Saturday, October 10, 2009

The Logos Seminar

The Logos Seminar is a group of people who wish to explore spirituality beyond the bounds of traditional Christianity. We know who we are and are secure in our understanding of the mainstream tenants of our faith, but we recognize that there's a rich world of spirit outside the orthodoxy that can enrich our personal search.

Our initial round-table literary discussions focus on the lost works of early Christianity, beginning with "The Gospel of Mary Magdalene." We're not here to discover what the Church has to teach us about these texts, but rather to read them and study them for ourselves. We'll discover together where the search leads.


  1. A good place to start seems to be a list of resources: (start by searching the term "Magdalene" and see what the official gospels tell about her).

    Miller, Robert J., Editor. The Complete Gospels: Annotated Scholar's Version (Paperback ISBN-10: 0944344496).

    Leloup, Jean-Yves. The Gospel of Mary Magdalene (Paperback ISBN-10: 0892819111)

  2. Hello My Friend (and fellow Pilgrim). Glad to see you have started a blog. I will follow with eager anticipation.


  3. I am currently reading a novel,THE EXPECTED ONE, by Kathleen McGowan. The dust cover says Book I of the Magdalene Line.

  4. Logos has interested me because of John 1.1, where it is said "In the beginning was the Logos, and Logos was with God, and the Logos was God." Upon studying the word in Liddell/Scott Greek Lexicon, I discovered that it does not translate accurately as "Word," but rather is a large Greek philosophical concept that comes closer to meaning "Mind." It's a lot more complicated than that, of course, and you can access a pretty good lexicon in the blueletterbible that explains it in pretty good depth. The bottom line is that the image of God changes from a human form to a non-form-- that of an eternal and ever-active thinking and creative force.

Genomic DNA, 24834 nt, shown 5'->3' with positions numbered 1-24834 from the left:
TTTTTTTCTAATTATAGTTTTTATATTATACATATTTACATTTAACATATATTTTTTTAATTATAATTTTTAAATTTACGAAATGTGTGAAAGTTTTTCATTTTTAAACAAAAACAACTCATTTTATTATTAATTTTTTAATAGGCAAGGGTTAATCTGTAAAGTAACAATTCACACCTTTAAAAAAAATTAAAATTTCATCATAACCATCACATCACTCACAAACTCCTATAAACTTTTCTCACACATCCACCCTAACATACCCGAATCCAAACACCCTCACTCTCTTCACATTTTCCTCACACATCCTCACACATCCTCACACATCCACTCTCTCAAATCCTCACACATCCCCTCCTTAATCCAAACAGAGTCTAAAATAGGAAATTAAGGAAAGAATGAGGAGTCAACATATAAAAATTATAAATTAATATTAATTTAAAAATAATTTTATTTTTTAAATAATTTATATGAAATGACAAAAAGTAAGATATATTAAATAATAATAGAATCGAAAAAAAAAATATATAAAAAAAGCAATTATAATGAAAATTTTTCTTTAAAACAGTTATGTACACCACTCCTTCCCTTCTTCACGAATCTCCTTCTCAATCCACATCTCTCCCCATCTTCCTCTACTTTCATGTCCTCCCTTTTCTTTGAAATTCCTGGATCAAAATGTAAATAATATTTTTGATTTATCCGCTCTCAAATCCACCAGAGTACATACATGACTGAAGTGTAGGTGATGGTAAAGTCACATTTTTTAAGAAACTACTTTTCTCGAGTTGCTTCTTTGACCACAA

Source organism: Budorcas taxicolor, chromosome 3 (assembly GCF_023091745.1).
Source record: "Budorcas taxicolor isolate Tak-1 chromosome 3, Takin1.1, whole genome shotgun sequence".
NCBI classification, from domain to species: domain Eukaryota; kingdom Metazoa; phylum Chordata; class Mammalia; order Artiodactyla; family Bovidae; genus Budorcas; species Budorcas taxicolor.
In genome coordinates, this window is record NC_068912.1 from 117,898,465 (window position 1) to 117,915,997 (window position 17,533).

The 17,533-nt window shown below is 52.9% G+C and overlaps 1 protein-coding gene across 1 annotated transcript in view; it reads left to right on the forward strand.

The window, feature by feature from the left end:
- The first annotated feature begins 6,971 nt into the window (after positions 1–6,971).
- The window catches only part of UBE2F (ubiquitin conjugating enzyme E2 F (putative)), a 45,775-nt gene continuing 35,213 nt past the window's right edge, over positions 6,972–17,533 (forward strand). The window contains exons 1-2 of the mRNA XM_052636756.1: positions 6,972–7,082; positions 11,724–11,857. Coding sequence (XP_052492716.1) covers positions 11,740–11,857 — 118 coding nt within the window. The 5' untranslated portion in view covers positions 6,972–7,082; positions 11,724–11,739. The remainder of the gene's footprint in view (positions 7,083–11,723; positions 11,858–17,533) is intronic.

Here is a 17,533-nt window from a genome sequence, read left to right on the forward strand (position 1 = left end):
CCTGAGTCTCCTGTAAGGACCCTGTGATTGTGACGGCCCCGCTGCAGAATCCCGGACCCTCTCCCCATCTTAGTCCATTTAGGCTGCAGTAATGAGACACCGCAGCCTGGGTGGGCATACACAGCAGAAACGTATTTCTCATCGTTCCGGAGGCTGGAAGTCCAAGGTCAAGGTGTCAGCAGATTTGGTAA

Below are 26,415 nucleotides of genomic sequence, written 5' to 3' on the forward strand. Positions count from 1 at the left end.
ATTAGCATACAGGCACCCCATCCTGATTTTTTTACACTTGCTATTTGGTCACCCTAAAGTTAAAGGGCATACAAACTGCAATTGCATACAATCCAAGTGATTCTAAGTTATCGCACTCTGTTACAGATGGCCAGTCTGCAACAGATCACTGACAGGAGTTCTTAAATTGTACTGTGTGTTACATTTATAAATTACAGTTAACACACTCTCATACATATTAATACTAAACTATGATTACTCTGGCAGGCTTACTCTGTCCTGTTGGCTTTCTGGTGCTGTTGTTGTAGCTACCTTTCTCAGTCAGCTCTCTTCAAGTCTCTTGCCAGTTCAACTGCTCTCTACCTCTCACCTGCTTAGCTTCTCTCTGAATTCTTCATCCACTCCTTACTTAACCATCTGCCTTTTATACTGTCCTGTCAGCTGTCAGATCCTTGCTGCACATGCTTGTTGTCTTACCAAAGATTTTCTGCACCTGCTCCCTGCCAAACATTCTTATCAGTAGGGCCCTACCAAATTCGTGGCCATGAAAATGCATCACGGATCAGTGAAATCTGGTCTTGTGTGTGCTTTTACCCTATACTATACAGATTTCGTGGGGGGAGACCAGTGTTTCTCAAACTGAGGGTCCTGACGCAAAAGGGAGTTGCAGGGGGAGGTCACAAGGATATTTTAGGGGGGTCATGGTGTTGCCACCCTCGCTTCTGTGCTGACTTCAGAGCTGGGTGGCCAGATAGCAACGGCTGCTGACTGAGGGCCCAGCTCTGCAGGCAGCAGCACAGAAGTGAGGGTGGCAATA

A lot of things fall into place with this shifted image. For example, consider Genesis 1, where the translation reads (rather awkwardly) "God created man in His image; in the image of God created He him; male and female created He them." Translate "elohim" as a plural word, and it reads "The gods created humans in their image; in the image of the divine ones created they them; male and female created they them."

    Shift from the male bodily form and start thinking of the image of the divine as "mind" and you've made the first step into reading things gnostically.

  5. And they shift from person to person because each of us perceives and understands these things differently. "Mind" means something to you that it doesn't mean to those who define the term as the ability to function rationally. I'm not certain here, but I think this personal view of logos is included in a gnostic view.

  6. In your blog you mentioned the Santa Claus Syndrome and how it correlates to the Christian experience. I would like to comment on that for a moment.

    When i was younger, Santa Claus and the Easter Bunny (as well as a host of others) were very real to me. Certain times of the year and events confirmed this "realness". As I grew older, I had parents and teachers who explained that while there may not be a specific person named "Santa Claus" but the spirit of the person and what he represents was very real. And it was my job to perpetuate this "realness" in my own spirit of giving and loving.

    It seems to me that this is exactly what the early writers of the Faith were trying to tell the stories so that pictures could be painted in the reader (or listener) own head/heart. The spirit of the story would then be made real by the actions of the reader. This is how mythos transforms to logos. By my hearing the stories and making them real in my word, deed and thought.

    I am not concerned about where or not Santa is real, but I know that the spirit of Santa is very real when my 5 year old grandson opens a present and then has a smile from ear to ear, followed with a hug and a "Thank you, Opa". In this same vein, I approach our sacred writings, with a smile and a word of "Thanks" for touching my life and making it better.

    Grace & Peace.